May 18, 2014

It Used To Be My Favorite Color by Molly McCormack

The garage door flakes and peels
lapis, hides your bike hanging
from a rafter by one deflated
wheel. Rust outlines the cobalt
frame like ocean boundaries
on a map. I should take it down
and sell it, but I don't want chain
grease on my hands. You used to lift
it in one motion, shoulders rising,
using gravity to set it down — a leg
swung over, perfectly balanced, one pedal
push, and you were gone. My cyan Schwinn
leans against the back wall, bored
from waiting for that trip to Vermont
to see peak-season colors. I finally tossed
the brochure. Last night, on cornflower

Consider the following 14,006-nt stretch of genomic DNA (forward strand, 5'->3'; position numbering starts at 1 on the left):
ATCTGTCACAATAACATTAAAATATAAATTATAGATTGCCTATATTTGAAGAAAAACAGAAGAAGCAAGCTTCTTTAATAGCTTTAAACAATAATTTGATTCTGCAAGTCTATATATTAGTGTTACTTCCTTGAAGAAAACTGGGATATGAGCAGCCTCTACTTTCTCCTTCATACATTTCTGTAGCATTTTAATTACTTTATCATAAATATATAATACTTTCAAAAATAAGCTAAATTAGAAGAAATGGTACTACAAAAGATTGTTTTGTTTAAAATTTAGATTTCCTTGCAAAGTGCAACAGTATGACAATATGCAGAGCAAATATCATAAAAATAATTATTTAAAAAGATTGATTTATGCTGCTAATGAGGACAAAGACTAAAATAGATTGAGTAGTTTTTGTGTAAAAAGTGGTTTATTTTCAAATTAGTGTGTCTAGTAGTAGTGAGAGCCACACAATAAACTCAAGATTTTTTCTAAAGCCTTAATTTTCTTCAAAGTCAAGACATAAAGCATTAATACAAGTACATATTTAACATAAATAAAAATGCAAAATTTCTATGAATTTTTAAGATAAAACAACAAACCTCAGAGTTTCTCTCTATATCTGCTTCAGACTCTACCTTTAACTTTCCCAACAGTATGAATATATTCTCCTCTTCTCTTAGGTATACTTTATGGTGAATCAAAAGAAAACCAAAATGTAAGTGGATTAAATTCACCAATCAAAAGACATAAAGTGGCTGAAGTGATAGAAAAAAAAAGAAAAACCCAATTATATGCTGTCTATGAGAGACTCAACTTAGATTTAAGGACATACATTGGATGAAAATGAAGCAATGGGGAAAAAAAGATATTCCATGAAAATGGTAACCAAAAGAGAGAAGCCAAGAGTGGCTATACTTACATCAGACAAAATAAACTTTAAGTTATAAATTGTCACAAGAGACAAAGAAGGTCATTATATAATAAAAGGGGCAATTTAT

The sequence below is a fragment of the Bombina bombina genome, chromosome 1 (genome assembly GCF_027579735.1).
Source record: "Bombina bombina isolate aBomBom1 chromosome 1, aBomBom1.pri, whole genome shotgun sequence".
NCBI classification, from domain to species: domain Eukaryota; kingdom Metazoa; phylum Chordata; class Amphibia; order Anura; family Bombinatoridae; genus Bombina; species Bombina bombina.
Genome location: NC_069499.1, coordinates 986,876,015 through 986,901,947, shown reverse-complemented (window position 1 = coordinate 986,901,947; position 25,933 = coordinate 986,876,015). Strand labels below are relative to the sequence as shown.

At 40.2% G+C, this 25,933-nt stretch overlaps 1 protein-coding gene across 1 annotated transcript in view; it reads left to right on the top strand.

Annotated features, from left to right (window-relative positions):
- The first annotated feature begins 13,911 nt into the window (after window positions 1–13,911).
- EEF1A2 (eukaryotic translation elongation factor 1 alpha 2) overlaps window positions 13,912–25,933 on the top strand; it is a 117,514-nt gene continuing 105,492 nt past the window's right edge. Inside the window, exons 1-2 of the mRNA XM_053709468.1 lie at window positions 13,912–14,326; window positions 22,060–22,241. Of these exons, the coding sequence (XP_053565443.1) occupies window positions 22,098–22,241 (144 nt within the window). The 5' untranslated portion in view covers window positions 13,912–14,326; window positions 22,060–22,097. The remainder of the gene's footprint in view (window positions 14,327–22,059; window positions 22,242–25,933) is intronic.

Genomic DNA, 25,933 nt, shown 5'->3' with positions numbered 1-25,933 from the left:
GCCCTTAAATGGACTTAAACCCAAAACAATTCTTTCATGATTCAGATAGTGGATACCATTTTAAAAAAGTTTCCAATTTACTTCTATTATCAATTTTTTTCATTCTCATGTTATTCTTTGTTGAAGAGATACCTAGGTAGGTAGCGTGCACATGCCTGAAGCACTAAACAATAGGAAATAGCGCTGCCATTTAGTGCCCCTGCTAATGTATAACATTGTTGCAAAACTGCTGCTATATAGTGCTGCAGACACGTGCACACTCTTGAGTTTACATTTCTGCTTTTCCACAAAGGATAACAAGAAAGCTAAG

sheets, I dreamed of jays flying, sapphires
weighed them down.

Molly McCormack is a teacher, poet, musician and artist from Louisville, Kentucky. She enjoys exploring her creative side from many different directions. Her work was recently published in Jet Fuel Review and Literary Orphans. Molly is the managing editor of A NARROW FELLOW Journal of Poetry.


  1. Marvelous work, Molly. Thanks for letting me write the backstory.
    Maybe we'll see you in the Fall. Some Fall. Do come.

    (Barton VT)

  2. Lovely. I can see it all. Thank you.

  3. This tugged at my heart. Great images and great ending.